The Disappearing Places of Our Jewish Past in the Old Country

Traces of Jewish Life Vanishing in Slovakia

A synagogue in the city of Trencin, located near the western Czech border.
wikicommons
A synagogue in the city of Trencin, located near the western Czech border.

By Emil Fish

Published February 24, 2014, issue of February 28, 2014.
  • Print
  • Share Share
  • Single Page

I was born in a city in eastern Slovakia, called Bardejov.

When I was growing up, we Jews made up nearly a third of the city. We had synagogues, schools, a number of communal organizations, even a couple of Hebrew publishing houses. Then came the Holocaust. Only several hundred of us survived. Some of us came back, but in 1948 the Communists took over, and by 1950 only a handful of families remained. I left Bardejov in 1949, after my bar mitzvah, and did not return again until 2005.

I came back just after Meyer Spira died. For a long time, he and his brother-in-law were the last two Jews left in Bardejov. All those years, long after it was clear that there would never again be a minyan, Spira had watched over the Bikur Cholim synagogue, where I had had my bar mitzvah just three years after being liberated from Bergen-Belsen.

Still, despite everything that Spira did, Bikur Cholim was dilapidated. And the other centers of Jewish life in Bardejov — places that date back 200 years — were either in worse condition or had become regular places of business, as if those who hadn’t made it back had never lived there.

The Old Synagogue was being used as a warehouse for a hardware supply company called Unikov. To this day, the company still runs its business out of the mikveh and beit midrash, which, together with the Old Synagogue, form Bardejov’s Jewish Suburbia, as the compound is called in Slovak.

The Jewish Suburbia is not just a holy place, it is also a historic place. The compound was one of the reasons UNESCO picked Bardejov as a World Heritage Site in 2000, turning the city into a tourist destination. It is also one of the few things left in Bardejov that shows that not so long ago — when I was a boy — there used to be hustling, bustling Jewish life there.

Being in Bardejov and seeing that the Jewish Suburbia was being used to sell and store hardware supplies was just too much. I simply could not stand by and let our history disappear. And so I acted.

That, really, is what this story is about. I acted because I felt that a part of Jewish history — my Jewish history — was being destroyed. I acted because I knew that if I did not do something about it, two generations from now there would be nothing Jewish left in Bardejov except the gravestones in the cemeteries, and maybe not even those.


The Jewish Daily Forward welcomes reader comments in order to promote thoughtful discussion on issues of importance to the Jewish community. In the interest of maintaining a civil forum, The Jewish Daily Forwardrequires that all commenters be appropriately respectful toward our writers, other commenters and the subjects of the articles. Vigorous debate and reasoned critique are welcome; name-calling and personal invective are not. While we generally do not seek to edit or actively moderate comments, our spam filter prevents most links and certain key words from being posted and The Jewish Daily Forward reserves the right to remove comments for any reason.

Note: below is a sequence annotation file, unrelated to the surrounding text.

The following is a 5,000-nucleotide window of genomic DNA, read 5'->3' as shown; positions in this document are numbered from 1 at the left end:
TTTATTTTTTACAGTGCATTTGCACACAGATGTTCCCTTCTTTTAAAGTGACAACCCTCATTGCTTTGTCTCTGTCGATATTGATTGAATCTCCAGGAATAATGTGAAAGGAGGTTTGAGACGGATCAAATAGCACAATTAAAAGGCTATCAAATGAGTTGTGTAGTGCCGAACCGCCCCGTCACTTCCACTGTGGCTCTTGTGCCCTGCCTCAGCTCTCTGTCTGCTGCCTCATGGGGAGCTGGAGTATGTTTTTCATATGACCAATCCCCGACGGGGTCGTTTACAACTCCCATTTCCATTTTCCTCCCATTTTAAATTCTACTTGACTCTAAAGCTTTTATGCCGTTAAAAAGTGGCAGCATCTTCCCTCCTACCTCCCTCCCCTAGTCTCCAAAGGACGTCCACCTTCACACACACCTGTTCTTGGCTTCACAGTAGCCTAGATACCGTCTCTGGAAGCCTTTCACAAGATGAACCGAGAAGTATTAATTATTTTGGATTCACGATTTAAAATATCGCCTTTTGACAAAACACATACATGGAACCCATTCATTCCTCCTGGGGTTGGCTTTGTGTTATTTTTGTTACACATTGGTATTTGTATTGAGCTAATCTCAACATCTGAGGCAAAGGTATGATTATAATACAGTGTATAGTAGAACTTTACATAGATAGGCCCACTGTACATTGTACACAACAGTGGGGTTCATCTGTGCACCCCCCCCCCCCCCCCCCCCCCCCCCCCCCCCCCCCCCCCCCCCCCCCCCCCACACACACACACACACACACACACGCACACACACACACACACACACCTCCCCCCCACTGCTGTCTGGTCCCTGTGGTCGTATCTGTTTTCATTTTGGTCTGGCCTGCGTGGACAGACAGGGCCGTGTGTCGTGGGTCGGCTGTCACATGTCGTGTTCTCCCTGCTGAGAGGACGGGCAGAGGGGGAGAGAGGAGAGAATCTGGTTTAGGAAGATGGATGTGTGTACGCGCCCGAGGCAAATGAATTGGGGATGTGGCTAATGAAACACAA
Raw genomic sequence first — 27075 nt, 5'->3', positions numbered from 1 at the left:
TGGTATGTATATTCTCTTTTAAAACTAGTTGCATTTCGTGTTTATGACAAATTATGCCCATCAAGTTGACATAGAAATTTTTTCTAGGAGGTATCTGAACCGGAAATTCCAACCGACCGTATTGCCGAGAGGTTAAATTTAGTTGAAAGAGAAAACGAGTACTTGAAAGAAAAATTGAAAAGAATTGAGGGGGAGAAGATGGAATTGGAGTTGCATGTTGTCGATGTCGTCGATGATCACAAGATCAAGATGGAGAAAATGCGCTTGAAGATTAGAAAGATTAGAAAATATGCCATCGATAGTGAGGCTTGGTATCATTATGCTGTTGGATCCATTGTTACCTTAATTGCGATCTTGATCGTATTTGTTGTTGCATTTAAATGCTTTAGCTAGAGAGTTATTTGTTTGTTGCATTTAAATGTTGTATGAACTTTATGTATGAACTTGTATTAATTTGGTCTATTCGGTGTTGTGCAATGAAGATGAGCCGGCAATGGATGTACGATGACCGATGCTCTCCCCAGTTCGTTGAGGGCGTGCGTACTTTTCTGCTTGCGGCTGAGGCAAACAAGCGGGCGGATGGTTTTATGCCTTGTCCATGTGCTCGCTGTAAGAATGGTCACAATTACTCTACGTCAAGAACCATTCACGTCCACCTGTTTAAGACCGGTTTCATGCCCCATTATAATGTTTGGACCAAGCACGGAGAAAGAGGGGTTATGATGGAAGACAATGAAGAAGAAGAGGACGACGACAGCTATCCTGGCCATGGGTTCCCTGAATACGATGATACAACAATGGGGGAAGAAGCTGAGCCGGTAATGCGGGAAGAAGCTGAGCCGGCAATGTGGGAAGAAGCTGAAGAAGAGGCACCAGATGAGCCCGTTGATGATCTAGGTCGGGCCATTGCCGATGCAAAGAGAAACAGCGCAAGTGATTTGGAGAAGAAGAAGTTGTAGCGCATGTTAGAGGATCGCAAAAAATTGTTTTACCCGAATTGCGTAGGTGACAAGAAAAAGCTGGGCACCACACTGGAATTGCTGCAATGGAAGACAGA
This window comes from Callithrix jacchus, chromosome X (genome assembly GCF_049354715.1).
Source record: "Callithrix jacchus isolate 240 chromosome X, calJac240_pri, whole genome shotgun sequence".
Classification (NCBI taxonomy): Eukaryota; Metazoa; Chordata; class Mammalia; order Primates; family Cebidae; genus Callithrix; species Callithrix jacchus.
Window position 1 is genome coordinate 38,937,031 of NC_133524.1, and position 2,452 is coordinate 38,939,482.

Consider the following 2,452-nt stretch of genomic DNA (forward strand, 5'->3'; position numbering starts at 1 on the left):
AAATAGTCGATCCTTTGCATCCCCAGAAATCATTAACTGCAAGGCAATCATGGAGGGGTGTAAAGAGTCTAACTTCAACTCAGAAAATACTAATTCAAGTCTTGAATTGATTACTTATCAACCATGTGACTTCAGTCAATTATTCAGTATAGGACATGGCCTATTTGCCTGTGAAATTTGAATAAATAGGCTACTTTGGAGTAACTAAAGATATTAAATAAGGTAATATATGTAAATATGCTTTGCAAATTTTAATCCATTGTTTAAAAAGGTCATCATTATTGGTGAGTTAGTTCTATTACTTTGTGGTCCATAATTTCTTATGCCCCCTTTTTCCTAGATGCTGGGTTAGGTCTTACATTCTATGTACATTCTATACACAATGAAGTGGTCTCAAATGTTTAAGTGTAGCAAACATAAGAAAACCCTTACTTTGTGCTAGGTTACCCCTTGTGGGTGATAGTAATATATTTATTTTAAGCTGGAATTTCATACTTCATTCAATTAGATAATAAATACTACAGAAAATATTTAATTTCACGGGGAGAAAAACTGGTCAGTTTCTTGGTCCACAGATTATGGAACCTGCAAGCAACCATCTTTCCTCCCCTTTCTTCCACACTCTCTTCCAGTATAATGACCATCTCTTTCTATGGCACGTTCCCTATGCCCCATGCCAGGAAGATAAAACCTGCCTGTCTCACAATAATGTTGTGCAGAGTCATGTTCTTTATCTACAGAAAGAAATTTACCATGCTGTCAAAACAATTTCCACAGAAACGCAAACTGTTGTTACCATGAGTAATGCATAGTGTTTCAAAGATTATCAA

Find us on Facebook!
  • A grumpy Jewish grandfather is wary of his granddaughter's celebrating Easter with the in-laws. But the Seesaw says it might just make her appreciate Judaism more. What do you think?
  • “Twist and Shout.” “Under the Boardwalk.” “Brown-Eyed Girl.” What do these great songs have in common? A forgotten Jewish songwriter. We tracked him down.
  • What can we learn from tragedies like the rampage in suburban Kansas City? For one thing, we must keep our eyes on the real threats that we as Jews face.
  • When is a legume not necessarily a legume? Philologos has the answer.
  • "Sometime in my childhood, I realized that the Exodus wasn’t as remote or as faceless as I thought it was, because I knew a former slave. His name was Hersh Nemes, and he was my grandfather." Share this moving Passover essay!
  • Getting ready for Seder? Chag Sameach! http://jd.fo/q3LO2
  • "We are not so far removed from the tragedies of the past, and as Jews sit down to the Seder meal, this event is a teachable moment of how the hatred of Jews-as-Other is still alive and well. It is not realistic to be complacent."
  • Aperitif Cocktail, Tequila Shot, Tom Collins or Vodka Soda — Which son do you relate to?
  • Elvis craved bacon on tour. Michael Jackson craved matzo ball soup. We've got the recipe.
  • This is the face of hatred.
  • What could be wrong with a bunch of guys kicking back with a steak and a couple of beers and talking about the Seder? Try everything. #ManSeder
  • BREAKING: Smirking killer singled out Jews for death in suburban Kansas City rampage. 3 die in bloody rampage at JCC and retirement home.
  • Real exodus? For Mimi Minsky, it's screaming kids and demanding hubby on way down to Miami, not matzo in the desert.
  • The real heroines of Passover prep aren't even Jewish. But the holiday couldn't happen without them.
  • Is Handel’s ‘Messiah’ an anti-Semitic screed?
  • from-cache

Would you like to receive updates about new stories?




















We will not share your e-mail address or other personal information.

Already subscribed? Manage your subscription.